3. Very creative job in addressing this question, addressing not just in the assumptions that people make, but your questions as to your role as priest.

    When I remember that I’m wearing the collar, and thus faced with the question of taking it off to go into Wal-Mart (we don’t have a Target here…), I consider taking it off for similar reasons (even though I don’t have to encounter the formable female question). But additionally, I wonder that if I choose to leave it on is it about MY ego: am I wanting to be recognized as one with a level of religious authority?

    I posted an excerpt and link over on The Episcopal Cafe.

    Thank you for sharing your thoughts!

    Kurt Wiesner

  4. I JUST had this conversation with myself in the car yesterday. I had to go into a swanky restaurant for 2 seconds to pick up a gift card that my brother had bought for me as an ordination present. I was coming from an interview downtown, and I was in my clerical blacks. I wear an Anglican collar, so I think people just think I have a super starched mock turtle neck.

  5. I remember once being in an accident (a 17 year old ran a traffic light and spun my car around) while wearing my collar. The older cop was VERY deferential to me but came down hard on the kid without any investigation at all. He kept calling me “Reverend” though he knew my name was Chris. I felt a bit as if I had taken advantage of my collar but when I asked a more experienced clergy friend about it she just said, “Milk it.”

  6. Jim Stanley says:

    Hi Rev!
    Greetings from nearby Plainfield. I am not ordained yet, but hope to be in December or January — presuming I pass canonicals in the Diocese of No. Indiana. (We live here now — long story.) I have had similar discussions with soon-to-be clergy, new clergy and long-time clergy. I get all kinds of answers and really don’t know where my head is. But here’s the thing. I’m a guy…I don’t have the double-whammy you face. It’s a shame, really. Because I cannot imagine doing church without my sisters sometimes taking the lead, celebrating the mass, preaching and doing the work of pastor. Not everyone is on that page, even still. So I hear ya.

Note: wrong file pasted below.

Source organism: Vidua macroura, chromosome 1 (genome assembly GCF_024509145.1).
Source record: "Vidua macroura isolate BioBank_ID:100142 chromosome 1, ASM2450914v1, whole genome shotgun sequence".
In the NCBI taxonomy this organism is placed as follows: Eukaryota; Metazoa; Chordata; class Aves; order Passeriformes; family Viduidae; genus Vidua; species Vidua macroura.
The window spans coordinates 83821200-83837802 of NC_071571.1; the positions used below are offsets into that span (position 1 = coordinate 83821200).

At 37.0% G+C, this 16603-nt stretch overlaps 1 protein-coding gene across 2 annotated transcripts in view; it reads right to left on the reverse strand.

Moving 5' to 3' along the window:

The hard part for me is weighing the embarrassment of family (my wife and daughter predict they will not be comfortable with the collar in public; and my extended family is pretty sure I’ve sold out to Old Scratch by even being Episcopalian — so that pretty much tells you how THEY might feel about the collar!); the fear that some people might think I am trying to be some sort of “holier than thou” type; and the very real desire to wear the collar publicly as a way of stating openly — “I am here to help.”

    Of course, there is something of a positive, mitigating influence the collar will bring to bear on me. Don’t know about you. But I think — I hope — I’ll be less likely to be that guy who goes ballistic on Rte. 59 when someone cuts him off and almost kills him. And I think I’ll be more apt to be patient and polite with the guy who cusses me out because he doesn’t like my Obama bumper sticker or the cut of my jib or whatever.